Key Points

In its November 11 report, the IAEA called on Iran to cooperate with its investigation into the uranium particles found at the Turquzabad site, stating, “It is essential for Iran to continue interactions with the Agency to resolve this matter as soon as possible.” In light of Iran’s misconduct, parties to the JCPOA can now decide whether to invoke the dispute resolution process of the JCPOA to support the full implementation of the CSA and AP.

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The “maximum pressure” policy against the Islamic Republic of Iran is one-year old. So too, ironically, is the Trump administration’s policy of providing sanctions waivers for select Iranian nuclear projects permitted by the 2015 nuclear deal. The most troublesome of these waivers — as we have previously written — is for an underground nuclear bunker called Fordow. Recently, Iran undertook enrichment-related activities at the Fordow facility that are prohibited until 2030. In response, Washington should revoke Fordow’s sanctions waiver and use the opportunity to clarify its Iran policy.

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The IAEA reports that it attended one meeting of the JCPOA Procurement Working Group at the UN.  It does not report on findings by the United States which may suggest that Iran has been procuring goods controlled on the Nuclear Suppliers Group (NSG) Part 2 dual-use list.  In August, the U.S. Department of Justice arrested a man for illegally procuring for Iran computer numerical controlled machines (CNC) that are controlled for export for nuclear proliferation reasons.  The alleged violations occurred between 2015 and 2018.  The U.S Treasury Department also sanctioned a network called the Shariat network in August for conducting, since at least 2016, alleged illicit procurements for Iranian end-users controlled by Iran’s Defense Ministry.  These end-users outfit Iran’s nuclear and long-range missile delivery system programs.  Iran is required to use the JCPOA’s Procurement Channel, headquartered at the UN Secretariat, to obtain NSG-listed items.  It would be useful for the IAEA to report on such procurement matters which concern JCPOA implementation and Iran’s adherence to its commitments.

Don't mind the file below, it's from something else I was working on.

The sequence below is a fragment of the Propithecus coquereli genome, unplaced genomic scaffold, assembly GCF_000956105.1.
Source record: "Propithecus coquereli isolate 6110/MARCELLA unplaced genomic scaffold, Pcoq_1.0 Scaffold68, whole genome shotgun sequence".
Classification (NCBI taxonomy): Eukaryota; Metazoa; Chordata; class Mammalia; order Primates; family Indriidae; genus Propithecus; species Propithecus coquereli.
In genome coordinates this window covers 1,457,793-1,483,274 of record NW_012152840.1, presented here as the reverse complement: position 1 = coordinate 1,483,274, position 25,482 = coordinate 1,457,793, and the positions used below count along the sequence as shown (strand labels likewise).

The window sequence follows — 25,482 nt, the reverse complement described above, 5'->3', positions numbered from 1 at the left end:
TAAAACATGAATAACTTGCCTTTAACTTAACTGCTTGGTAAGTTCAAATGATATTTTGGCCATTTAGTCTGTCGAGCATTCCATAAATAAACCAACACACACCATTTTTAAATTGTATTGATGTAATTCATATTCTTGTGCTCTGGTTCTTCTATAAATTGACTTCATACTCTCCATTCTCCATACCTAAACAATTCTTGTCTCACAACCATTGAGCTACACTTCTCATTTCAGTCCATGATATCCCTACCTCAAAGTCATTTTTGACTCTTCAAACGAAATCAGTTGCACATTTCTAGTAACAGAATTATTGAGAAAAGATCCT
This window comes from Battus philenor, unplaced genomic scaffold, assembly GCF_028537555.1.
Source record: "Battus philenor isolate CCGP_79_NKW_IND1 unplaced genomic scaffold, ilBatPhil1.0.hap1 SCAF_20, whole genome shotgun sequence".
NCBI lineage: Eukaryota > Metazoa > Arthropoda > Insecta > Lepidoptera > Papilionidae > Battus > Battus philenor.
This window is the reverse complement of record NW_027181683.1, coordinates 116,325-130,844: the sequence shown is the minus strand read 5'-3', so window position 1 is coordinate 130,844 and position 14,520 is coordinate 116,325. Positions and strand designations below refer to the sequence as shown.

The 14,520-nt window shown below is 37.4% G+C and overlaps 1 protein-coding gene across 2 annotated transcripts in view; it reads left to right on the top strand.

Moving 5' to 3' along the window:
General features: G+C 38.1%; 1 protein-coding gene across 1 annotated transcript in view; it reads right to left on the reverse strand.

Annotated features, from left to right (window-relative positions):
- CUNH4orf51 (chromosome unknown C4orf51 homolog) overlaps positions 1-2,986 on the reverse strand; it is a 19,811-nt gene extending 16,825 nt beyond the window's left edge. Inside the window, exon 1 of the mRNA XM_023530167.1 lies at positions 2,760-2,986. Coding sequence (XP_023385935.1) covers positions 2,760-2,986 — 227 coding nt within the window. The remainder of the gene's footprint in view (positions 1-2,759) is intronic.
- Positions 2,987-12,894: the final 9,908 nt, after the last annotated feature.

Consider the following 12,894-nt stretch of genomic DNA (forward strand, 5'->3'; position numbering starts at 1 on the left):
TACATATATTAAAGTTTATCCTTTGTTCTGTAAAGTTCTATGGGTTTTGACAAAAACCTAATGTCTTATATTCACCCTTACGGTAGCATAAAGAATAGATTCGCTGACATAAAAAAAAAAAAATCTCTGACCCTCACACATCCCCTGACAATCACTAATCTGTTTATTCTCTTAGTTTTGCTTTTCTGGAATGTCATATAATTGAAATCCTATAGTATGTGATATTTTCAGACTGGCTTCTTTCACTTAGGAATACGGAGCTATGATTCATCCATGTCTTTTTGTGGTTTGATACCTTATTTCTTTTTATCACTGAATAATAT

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But with the International Monetary Fund now forecasting Iran’s economy to contract by 9.5% in 2019, the Trump administration is betting that Iran could still change its mind.

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There is no substitute for U.S. leadership on the matter. The Trump administration continues to use the rhetoric of maximum pressure against Iran. Revoking and suspending two waivers related to the regime’s illicit nuclear activities would go a long way toward backing up this rhetoric with concrete policies.

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Projects